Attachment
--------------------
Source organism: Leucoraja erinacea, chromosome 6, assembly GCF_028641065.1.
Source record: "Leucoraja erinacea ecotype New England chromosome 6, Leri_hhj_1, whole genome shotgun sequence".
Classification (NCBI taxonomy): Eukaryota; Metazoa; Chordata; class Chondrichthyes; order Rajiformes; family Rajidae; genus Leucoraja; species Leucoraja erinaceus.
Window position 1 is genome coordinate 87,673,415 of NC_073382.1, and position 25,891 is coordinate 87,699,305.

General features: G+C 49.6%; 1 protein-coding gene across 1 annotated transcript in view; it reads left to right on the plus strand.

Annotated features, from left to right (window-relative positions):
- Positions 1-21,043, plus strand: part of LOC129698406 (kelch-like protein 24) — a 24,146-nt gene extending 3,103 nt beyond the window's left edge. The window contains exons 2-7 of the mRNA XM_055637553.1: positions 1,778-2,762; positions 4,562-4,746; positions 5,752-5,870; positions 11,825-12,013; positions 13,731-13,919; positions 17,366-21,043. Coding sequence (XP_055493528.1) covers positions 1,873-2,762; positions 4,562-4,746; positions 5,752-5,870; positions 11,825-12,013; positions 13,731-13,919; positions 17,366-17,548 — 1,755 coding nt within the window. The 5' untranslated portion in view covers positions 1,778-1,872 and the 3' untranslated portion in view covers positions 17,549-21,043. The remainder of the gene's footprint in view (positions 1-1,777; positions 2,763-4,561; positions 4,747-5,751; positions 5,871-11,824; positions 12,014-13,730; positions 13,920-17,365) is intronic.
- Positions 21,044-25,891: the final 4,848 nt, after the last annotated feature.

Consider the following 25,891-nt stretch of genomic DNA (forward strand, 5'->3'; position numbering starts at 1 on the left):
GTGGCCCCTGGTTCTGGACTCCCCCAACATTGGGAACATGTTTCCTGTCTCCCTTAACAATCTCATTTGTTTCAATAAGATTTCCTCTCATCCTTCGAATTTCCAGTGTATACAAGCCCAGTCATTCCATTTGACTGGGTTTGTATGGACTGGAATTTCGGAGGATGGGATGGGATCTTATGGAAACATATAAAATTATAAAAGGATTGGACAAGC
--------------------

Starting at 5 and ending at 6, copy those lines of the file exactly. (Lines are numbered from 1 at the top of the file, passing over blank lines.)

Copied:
General features: G+C 49.6%; 1 protein-coding gene across 1 annotated transcript in view; it reads left to right on the plus strand.

Annotated features, from left to right (window-relative positions):